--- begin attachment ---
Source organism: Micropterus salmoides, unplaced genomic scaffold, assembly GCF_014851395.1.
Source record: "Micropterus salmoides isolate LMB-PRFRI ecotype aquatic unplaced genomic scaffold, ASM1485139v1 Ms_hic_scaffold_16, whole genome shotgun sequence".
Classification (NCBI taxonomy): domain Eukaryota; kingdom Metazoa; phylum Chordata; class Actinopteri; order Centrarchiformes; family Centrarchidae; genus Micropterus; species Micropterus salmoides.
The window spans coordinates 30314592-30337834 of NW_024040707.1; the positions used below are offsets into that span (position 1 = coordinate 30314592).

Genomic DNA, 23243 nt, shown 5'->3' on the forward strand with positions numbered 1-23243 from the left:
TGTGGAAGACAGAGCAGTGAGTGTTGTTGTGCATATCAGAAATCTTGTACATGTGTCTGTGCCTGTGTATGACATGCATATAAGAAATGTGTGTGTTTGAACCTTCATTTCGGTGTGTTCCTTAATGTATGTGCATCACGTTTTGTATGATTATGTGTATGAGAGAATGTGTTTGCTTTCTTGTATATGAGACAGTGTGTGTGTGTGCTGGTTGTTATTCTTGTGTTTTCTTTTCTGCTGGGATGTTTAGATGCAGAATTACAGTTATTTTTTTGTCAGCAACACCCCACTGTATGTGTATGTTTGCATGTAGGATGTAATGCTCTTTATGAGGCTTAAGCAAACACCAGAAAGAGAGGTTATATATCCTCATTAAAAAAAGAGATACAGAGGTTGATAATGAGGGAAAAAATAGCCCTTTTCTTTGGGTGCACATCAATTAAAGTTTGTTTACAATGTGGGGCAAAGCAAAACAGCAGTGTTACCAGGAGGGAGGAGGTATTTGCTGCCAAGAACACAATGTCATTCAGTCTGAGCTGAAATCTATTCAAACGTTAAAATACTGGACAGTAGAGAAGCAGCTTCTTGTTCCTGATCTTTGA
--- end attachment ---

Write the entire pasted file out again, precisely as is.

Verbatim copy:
Source organism: Micropterus salmoides, unplaced genomic scaffold, assembly GCF_014851395.1.
Source record: "Micropterus salmoides isolate LMB-PRFRI ecotype aquatic unplaced genomic scaffold, ASM1485139v1 Ms_hic_scaffold_16, whole genome shotgun sequence".
Classification (NCBI taxonomy): domain Eukaryota; kingdom Metazoa; phylum Chordata; class Actinopteri; order Centrarchiformes; family Centrarchidae; genus Micropterus; species Micropterus salmoides.
The window spans coordinates 30314592-30337834 of NW_024040707.1; the positions used below are offsets into that span (position 1 = coordinate 30314592).

Genomic DNA, 23243 nt, shown 5'->3' on the forward strand with positions numbered 1-23243 from the left:
TGTGGAAGACAGAGCAGTGAGTGTTGTTGTGCATATCAGAAATCTTGTACATGTGTCTGTGCCTGTGTATGACATGCATATAAGAAATGTGTGTGTTTGAACCTTCATTTCGGTGTGTTCCTTAATGTATGTGCATCACGTTTTGTATGATTATGTGTATGAGAGAATGTGTTTGCTTTCTTGTATATGAGACAGTGTGTGTGTGTGCTGGTTGTTATTCTTGTGTTTTCTTTTCTGCTGGGATGTTTAGATGCAGAATTACAGTTATTTTTTTGTCAGCAACACCCCACTGTATGTGTATGTTTGCATGTAGGATGTAATGCTCTTTATGAGGCTTAAGCAAACACCAGAAAGAGAGGTTATATATCCTCATTAAAAAAAGAGATACAGAGGTTGATAATGAGGGAAAAAATAGCCCTTTTCTTTGGGTGCACATCAATTAAAGTTTGTTTACAATGTGGGGCAAAGCAAAACAGCAGTGTTACCAGGAGGGAGGAGGTATTTGCTGCCAAGAACACAATGTCATTCAGTCTGAGCTGAAATCTATTCAAACGTTAAAATACTGGACAGTAGAGAAGCAGCTTCTTGTTCCTGATCTTTGA